This Week From AGU: Cosmic Ray Intensity Can Warn Of Unexpected Geomagnetic Storms

AGU News:

Space industry should work with space weather researchers to avoid crashes:

Feb. 3, a majority of StarLink’s 49 launched satellites crashed back to Earth, pushed out of the sky by a relatively minor geomagnetic storm. Improved communication and collaboration between space industry and space weather researchers is necessary to avoid future satellite fallout, say three space weather researchers. [paper]

Featured videos:

Moving sands reveal evening breezes on Mars:

Repeat images of the Martian ground by cameras onboard the Curiosity rover provide a rare look at wind-blown sand movement on Mars. The images reveal near-daily migration of sand ripples toward the west/southwest. The movement is likely happening during the night, when there appears to be about four times more sand movement than during the day. [video] [research]

Featured research:

Cosmic ray intensity can warn of unexpected geomagnetic storms:

Predicting geomagnetic storms is important for planning space infrastructure operations, such as satellite launches. Cosmic ray intensities can become more chaotic just before geomagnetic storms but reading those intensity signals is difficult. A new record of cosmic ray intensities before strong geomagnetic storms, from 1998 to 2019, reveals how intensities may change the day before a geomagnetic storm. [research]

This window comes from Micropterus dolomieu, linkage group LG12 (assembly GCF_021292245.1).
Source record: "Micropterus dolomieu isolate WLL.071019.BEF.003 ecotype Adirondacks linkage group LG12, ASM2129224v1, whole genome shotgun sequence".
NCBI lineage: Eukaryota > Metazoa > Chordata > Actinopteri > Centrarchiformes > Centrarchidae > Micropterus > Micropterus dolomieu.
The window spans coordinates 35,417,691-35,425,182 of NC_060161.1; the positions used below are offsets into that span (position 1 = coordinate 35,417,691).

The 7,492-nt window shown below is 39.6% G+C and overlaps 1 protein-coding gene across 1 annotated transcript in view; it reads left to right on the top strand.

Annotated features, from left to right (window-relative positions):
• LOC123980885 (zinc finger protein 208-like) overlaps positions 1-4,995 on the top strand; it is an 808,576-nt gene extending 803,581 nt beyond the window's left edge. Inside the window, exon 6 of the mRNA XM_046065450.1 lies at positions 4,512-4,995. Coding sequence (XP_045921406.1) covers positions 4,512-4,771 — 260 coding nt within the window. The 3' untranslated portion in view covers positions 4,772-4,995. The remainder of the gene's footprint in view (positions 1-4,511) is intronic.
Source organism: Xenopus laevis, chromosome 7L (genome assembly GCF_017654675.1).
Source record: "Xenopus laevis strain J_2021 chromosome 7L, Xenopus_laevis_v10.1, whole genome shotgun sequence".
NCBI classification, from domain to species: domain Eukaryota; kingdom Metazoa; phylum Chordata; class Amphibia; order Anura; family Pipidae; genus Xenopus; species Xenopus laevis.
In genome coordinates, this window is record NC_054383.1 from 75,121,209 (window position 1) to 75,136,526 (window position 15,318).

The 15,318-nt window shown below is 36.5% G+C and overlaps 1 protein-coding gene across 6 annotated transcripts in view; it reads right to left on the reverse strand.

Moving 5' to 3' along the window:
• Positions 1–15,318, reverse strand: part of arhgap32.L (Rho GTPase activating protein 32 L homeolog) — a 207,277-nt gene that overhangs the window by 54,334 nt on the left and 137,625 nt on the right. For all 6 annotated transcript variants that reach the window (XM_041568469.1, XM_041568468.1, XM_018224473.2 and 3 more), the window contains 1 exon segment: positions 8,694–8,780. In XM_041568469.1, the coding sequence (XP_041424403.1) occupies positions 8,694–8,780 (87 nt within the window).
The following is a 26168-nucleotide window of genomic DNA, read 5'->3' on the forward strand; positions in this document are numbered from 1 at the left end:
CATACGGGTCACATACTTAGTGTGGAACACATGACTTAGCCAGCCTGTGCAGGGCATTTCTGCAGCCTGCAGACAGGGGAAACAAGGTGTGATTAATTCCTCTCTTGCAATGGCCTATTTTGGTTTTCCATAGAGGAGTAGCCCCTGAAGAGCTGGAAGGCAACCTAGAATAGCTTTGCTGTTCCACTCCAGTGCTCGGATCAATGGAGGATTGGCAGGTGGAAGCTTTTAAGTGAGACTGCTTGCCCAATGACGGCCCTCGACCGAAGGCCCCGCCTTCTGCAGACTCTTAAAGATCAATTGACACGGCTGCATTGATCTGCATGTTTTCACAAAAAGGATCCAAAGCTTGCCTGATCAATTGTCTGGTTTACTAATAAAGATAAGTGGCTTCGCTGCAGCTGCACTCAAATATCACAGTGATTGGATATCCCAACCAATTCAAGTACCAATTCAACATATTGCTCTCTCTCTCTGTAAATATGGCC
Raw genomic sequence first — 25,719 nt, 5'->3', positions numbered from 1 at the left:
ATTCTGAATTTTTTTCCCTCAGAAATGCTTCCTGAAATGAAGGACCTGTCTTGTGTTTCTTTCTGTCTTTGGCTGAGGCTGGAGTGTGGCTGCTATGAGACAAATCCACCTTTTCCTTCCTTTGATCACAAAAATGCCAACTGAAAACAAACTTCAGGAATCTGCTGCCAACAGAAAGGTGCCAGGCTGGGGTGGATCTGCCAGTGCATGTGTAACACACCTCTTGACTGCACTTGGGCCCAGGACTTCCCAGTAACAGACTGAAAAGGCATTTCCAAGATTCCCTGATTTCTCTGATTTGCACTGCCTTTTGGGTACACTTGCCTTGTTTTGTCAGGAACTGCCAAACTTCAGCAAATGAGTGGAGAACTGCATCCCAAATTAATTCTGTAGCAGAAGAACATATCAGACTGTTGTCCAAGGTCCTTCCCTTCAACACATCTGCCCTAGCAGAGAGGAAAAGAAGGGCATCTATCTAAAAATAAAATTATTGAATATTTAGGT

Dynamics of the dangerous Campi Flegrei caldera revealed:

Since 2000, one of Europe’s “most dangerous” volcanic calderas has been in a state of unrest, prompting concerns of eruptions. A new study explores how deep magma has refilled shallower magma chambers, resulting in weaker rocks toward the surface and allowing more gas to escape. The observations can help improve monitoring of the Italian volcano. [INGV press release; scroll down for English version] [research]

Moon jellies gobbling up zooplankton in Puget Sound:

Swarms of jellyfish have been seen more frequently in Puget Sound over the past several decades, and some biologists speculate these fast-growing jellyfish will do especially well in the warmer oceans of the future. New research suggests moon jellies are feasting on zooplankton, tiny animals that drift with the currents, in the bays they inhabit. This could affect other hungry marine life, like juvenile salmon or herring — especially if predictions are correct and climate change will favor fast-growing jellyfish. [University of Washington press release] [Ocean Sciences Meeting abstract]

Road salts linked to high sodium levels in tap water:

Use of de-icing agents may sometimes raise sodium levels in drinking water beyond healthy limits for people on salt-restricted diets. [Eos research spotlight] [research]

Air pollution was reduced during the COVID-19 pandemic:

A decrease in emissions of ozone precursor gases during the COVID-19 economic downturn likely explains the unusual reduction in ozone concentrations observed during the spring and summer of 2020. [Eos editor’s highlight] [research]

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